Comfortable armchairs, frothy cappuccinos, friendly collaborators, and rubber plants that seem to rise higher than the clouds. On the surface, what’s not to love about coworking clubs? 

For freelancing creative professionals today, hunkering down together in formerly abandoned warehouses to foster collaboration and idea sharing has become somewhat of the status quo. Research shows that 33% of today’s workforce is independent or freelance—and this workforce naturally needs desks to occupy—so it’s no wonder that in 2018 over 2,000 coworking membership spaces opened worldwide. And these numbers continue to rocket.

If it’s between Skyping in pajama pants (“has it really been three days since I last left the house?”) or the regularity and community that a collaborative work space espouses, it’s very easy to understand why so many freelancers are opting for membership packages these days. But is the price tag, which can easily surpass $250 a month, really worth it, or are we better off sticking with coffee shops and the local library? And given the meteoric rise and current crisis of WeWork, should we be more mindful of which cozy, bean bag-laden haven we embrace?

For our newest installment of Design Debate, we spoke with a remote freelancer traveling the world with his laptop, a researcher of Urban Planning studying the effects of coworking hubs on a neighborhood in Ontario, and the co-founder of a feminist, intersectional membership space in Minnesota. To cowork or not to cowork, that’s the question today—so ready, set, debate! 


“Whether or not coworking is right for you depends entirely on the business you’re running, and what kind of environment you work best in.”

Alex Deruette, Design Director and Co-Founder of Kickpush 

“Coworking spaces can be very useful. When I started my own company, being part of a membership workspace helped us with promotion and it introduced us to a lot of people. But for some individuals, maybe working in more creative roles, the atmosphere of a coworking space can ultimately be a problem.

“In 2014, I left my job, hired my friends, got an apartment in the suburbs of London, and founded Kickpush. We worked out of the apartment for an entire year but then decided to become a ‘real’ company, and so we rented a little studio out of a coworking space in central London. When I say little, I mean it—it was the size of a bathroom. 

“It was fun to start with and a good move for the company. Our neighbors were a virtual reality production studio called Visualise, and we ended up working on a very, very cool project with them for The Economist. The coworking space itself was a beautifully designed environment. We were exposed to a lot of great people as well as nice food and coffee.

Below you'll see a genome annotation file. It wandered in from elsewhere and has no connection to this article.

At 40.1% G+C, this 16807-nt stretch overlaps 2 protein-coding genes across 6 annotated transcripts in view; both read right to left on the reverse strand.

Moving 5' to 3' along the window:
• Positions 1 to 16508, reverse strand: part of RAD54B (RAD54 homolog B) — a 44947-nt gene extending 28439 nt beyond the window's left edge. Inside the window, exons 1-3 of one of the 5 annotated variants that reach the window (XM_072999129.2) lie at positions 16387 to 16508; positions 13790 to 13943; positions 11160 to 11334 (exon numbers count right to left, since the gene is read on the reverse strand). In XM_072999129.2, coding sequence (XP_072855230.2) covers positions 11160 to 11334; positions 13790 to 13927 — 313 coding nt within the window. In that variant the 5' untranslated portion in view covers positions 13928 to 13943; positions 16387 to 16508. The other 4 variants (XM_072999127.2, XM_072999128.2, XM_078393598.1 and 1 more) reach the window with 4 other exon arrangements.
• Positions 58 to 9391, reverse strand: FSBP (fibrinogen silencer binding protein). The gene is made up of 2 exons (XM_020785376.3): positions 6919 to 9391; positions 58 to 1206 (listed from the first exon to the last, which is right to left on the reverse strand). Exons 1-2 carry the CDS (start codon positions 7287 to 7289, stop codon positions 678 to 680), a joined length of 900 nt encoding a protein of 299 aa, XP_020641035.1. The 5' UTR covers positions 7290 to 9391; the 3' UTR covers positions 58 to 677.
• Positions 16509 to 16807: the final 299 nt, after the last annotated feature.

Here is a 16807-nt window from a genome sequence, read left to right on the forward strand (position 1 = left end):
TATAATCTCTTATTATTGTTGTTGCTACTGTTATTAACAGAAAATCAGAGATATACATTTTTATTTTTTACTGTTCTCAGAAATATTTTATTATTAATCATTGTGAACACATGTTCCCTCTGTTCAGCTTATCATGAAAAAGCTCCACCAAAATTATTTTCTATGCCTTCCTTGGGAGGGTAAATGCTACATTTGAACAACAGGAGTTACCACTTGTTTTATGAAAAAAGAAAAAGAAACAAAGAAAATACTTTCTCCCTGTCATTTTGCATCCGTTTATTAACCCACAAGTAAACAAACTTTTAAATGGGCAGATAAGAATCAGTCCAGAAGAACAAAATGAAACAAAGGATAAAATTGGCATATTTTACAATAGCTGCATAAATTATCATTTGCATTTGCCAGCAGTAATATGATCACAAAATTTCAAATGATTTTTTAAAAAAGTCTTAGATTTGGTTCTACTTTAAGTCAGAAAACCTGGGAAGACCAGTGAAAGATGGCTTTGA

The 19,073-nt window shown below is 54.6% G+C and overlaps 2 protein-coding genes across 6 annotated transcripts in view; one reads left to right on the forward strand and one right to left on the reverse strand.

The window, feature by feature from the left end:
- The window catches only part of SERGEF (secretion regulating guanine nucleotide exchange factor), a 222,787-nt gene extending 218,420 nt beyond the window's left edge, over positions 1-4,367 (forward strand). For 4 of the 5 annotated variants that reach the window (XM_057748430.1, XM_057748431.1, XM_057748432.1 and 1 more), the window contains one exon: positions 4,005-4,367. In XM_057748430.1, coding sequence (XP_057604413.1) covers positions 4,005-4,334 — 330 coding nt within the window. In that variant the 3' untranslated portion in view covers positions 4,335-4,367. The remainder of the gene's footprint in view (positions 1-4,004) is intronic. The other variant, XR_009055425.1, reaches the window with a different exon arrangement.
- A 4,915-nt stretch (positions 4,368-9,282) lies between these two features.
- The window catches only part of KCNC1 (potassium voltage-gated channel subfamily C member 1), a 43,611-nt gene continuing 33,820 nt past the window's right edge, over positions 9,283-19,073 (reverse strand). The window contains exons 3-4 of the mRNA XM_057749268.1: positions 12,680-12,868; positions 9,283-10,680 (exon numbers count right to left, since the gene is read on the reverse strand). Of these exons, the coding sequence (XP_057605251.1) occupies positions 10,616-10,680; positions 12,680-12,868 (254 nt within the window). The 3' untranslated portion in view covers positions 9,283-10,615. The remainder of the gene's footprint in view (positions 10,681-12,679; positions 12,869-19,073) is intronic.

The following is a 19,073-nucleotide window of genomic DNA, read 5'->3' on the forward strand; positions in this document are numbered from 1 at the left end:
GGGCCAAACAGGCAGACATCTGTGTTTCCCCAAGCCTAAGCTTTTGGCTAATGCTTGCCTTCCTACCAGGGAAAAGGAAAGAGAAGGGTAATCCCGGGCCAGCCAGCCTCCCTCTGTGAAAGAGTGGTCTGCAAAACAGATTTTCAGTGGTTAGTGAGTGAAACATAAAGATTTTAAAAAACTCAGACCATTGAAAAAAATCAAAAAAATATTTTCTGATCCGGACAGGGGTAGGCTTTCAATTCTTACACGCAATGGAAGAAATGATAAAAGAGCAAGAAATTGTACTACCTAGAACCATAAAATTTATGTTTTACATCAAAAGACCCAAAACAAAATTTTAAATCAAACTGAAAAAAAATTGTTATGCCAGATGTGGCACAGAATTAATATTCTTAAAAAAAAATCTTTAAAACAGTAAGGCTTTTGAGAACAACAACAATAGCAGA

“But after six months, we all started to feel like we were back to a nine-to-five job. And while the space looked amazing and was a great place to bring clients, it was not comfortable at all. There was a big problem with the chairs for example: We had these old, very cool chairs from the ’50s that were impossible to work in.

“Eventually, everyone on the team decided we’d had enough. We all just wanted to travel, while still working together but remotely. I first went to Lisbon and now I’m in Mexico. I now spend my mornings in a coffee shop, and then I finish my day at home where I can play my own music and have access to all the things that inspire me. When I’m working creatively, I find it very difficult to concentrate when there are lots of people around me in one crammed space, which is why I ultimately stopped renting from coworking spaces. I can understand why people do it though. Luckily, I’m disciplined enough to work office hours, but for some people, coworking can be invaluable if they’re finding it hard to start the day.”

“Coworking is not meant to be exclusive—and membership clubs have turned the practice into one of privilege.”

Filipa Pajević, PhD candidate at the School of Urban Planning, McGill University

“Coworking as a work style is nothing new. ‘Coworking’ is defined as a community-orientated practice of sharing resources and contacts when both are in short supply, and it’s easily detectable in creative professions, where the unpredictable nature of the work warrants shared space.

“What is new is the appropriation of coworking as a business model—and as a form of ‘membership club.’ Now, the practice is tied to the real estate market and real estate development. Coworking in this new sense is not just about work, but also about cities. The buildings housing coworking businesses have an impact on the neighborhoods where people live—not just work—because they are overvalued, which raises prices and makes it harder for other people to afford living and working in the vicinity.